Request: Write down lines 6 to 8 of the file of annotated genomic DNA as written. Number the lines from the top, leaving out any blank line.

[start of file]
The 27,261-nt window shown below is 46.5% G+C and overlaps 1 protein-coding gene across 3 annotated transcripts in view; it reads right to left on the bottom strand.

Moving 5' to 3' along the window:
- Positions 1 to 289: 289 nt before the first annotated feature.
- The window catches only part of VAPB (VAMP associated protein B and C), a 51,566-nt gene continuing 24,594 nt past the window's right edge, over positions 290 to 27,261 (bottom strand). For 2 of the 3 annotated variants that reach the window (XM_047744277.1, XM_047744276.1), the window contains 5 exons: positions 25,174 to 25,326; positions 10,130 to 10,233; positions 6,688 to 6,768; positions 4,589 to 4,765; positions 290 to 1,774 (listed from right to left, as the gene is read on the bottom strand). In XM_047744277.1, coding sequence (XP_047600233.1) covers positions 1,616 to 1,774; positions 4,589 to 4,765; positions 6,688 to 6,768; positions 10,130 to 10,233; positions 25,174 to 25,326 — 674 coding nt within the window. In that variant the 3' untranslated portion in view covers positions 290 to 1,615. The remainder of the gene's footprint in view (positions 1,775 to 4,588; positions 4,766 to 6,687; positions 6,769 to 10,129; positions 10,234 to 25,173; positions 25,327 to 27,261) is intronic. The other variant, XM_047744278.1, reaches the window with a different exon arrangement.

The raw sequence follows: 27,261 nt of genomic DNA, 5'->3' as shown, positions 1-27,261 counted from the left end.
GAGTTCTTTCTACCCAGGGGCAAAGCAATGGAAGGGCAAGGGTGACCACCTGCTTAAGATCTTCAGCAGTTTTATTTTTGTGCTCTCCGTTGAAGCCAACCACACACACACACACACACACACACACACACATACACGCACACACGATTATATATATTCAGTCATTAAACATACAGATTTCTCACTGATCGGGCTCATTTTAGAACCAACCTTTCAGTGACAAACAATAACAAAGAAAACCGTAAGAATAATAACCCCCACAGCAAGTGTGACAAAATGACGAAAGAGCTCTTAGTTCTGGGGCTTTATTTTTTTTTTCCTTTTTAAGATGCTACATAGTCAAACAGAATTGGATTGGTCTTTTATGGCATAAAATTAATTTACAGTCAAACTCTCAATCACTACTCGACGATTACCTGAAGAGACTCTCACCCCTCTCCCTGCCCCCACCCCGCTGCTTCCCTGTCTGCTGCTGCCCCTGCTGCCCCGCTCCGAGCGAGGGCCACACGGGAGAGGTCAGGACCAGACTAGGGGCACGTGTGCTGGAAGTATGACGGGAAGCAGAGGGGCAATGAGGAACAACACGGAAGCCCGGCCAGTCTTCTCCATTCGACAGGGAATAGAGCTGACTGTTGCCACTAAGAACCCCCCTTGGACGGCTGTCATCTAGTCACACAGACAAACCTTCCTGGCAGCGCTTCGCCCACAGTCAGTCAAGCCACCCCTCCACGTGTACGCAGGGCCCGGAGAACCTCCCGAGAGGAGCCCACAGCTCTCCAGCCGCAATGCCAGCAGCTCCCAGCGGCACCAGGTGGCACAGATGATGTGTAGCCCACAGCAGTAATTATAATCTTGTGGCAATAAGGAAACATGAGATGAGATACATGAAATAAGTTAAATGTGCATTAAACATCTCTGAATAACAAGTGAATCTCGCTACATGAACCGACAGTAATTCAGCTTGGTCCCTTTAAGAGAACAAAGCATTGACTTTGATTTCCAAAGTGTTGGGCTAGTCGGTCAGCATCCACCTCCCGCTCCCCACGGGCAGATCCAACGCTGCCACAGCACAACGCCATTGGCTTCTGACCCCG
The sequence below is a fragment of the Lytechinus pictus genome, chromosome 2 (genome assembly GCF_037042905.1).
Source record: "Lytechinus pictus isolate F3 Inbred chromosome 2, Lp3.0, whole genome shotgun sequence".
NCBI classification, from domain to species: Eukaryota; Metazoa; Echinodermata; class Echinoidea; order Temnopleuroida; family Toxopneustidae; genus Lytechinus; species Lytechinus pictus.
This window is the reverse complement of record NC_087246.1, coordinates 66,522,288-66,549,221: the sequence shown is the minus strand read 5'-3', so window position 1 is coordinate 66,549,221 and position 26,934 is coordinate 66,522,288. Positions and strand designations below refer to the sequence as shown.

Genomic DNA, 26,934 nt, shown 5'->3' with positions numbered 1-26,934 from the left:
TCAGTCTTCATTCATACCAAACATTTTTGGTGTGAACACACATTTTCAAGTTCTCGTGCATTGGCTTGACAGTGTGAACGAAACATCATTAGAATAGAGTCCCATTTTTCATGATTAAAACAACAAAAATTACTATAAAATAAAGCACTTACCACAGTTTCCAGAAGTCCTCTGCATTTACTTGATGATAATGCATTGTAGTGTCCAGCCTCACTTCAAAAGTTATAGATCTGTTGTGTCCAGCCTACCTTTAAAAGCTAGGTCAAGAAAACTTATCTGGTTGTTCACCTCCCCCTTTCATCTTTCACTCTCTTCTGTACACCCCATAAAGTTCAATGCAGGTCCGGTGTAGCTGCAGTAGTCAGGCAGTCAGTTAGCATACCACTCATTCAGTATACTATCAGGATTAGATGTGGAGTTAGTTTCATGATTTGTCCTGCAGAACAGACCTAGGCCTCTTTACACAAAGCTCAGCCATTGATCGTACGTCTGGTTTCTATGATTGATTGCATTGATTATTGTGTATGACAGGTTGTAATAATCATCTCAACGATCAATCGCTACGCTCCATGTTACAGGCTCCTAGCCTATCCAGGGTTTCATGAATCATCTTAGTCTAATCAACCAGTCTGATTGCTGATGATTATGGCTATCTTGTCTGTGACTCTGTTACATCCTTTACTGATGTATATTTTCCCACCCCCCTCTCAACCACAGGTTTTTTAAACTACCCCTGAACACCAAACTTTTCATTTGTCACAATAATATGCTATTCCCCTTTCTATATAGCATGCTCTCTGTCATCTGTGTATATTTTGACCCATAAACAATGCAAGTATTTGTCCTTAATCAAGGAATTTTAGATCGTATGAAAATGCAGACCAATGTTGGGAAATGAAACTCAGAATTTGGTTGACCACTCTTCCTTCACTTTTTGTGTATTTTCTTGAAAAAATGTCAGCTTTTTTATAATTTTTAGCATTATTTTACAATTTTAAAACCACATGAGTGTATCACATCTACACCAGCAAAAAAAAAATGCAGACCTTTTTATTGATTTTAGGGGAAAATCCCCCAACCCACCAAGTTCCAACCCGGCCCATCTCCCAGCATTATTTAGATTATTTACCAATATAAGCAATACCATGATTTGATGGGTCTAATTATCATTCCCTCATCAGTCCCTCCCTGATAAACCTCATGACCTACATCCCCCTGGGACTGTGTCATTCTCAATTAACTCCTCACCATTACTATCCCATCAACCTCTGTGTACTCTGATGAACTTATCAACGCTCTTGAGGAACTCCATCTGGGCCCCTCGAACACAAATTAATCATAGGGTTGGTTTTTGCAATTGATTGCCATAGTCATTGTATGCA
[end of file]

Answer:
GAGTTCTTTCTACCCAGGGGCAAAGCAATGGAAGGGCAAGGGTGACCACCTGCTTAAGATCTTCAGCAGTTTTATTTTTGTGCTCTCCGTTGAAGCCAACCACACACACACACACACACACACACACACACATACACGCACACACGATTATATATATTCAGTCATTAAACATACAGATTTCTCACTGATCGGGCTCATTTTAGAACCAACCTTTCAGTGACAAACAATAACAAAGAAAACCGTAAGAATAATAACCCCCACAGCAAGTGTGACAAAATGACGAAAGAGCTCTTAGTTCTGGGGCTTTATTTTTTTTTTCCTTTTTAAGATGCTACATAGTCAAACAGAATTGGATTGGTCTTTTATGGCATAAAATTAATTTACAGTCAAACTCTCAATCACTACTCGACGATTACCTGAAGAGACTCTCACCCCTCTCCCTGCCCCCACCCCGCTGCTTCCCTGTCTGCTGCTGCCCCTGCTGCCCCGCTCCGAGCGAGGGCCACACGGGAGAGGTCAGGACCAGACTAGGGGCACGTGTGCTGGAAGTATGACGGGAAGCAGAGGGGCAATGAGGAACAACACGGAAGCCCGGCCAGTCTTCTCCATTCGACAGGGAATAGAGCTGACTGTTGCCACTAAGAACCCCCCTTGGACGGCTGTCATCTAGTCACACAGACAAACCTTCCTGGCAGCGCTTCGCCCACAGTCAGTCAAGCCACCCCTCCACGTGTACGCAGGGCCCGGAGAACCTCCCGAGAGGAGCCCACAGCTCTCCAGCCGCAATGCCAGCAGCTCCCAGCGGCACCAGGTGGCACAGATGATGTGTAGCCCACAGCAGTAATTATAATCTTGTGGCAATAAGGAAACATGAGATGAGATACATGAAATAAGTTAAATGTGCATTAAACATCTCTGAATAACAAGTGAATCTCGCTACATGAACCGACAGTAATTCAGCTTGGTCCCTTTAAGAGAACAAAGCATTGACTTTGATTTCCAAAGTGTTGGGCTAGTCGGTCAGCATCCACCTCCCGCTCCCCACGGGCAGATCCAACGCTGCCACAGCACAACGCCATTGGCTTCTGACCCCG
The sequence below is a fragment of the Lytechinus pictus genome, chromosome 2 (genome assembly GCF_037042905.1).
Source record: "Lytechinus pictus isolate F3 Inbred chromosome 2, Lp3.0, whole genome shotgun sequence".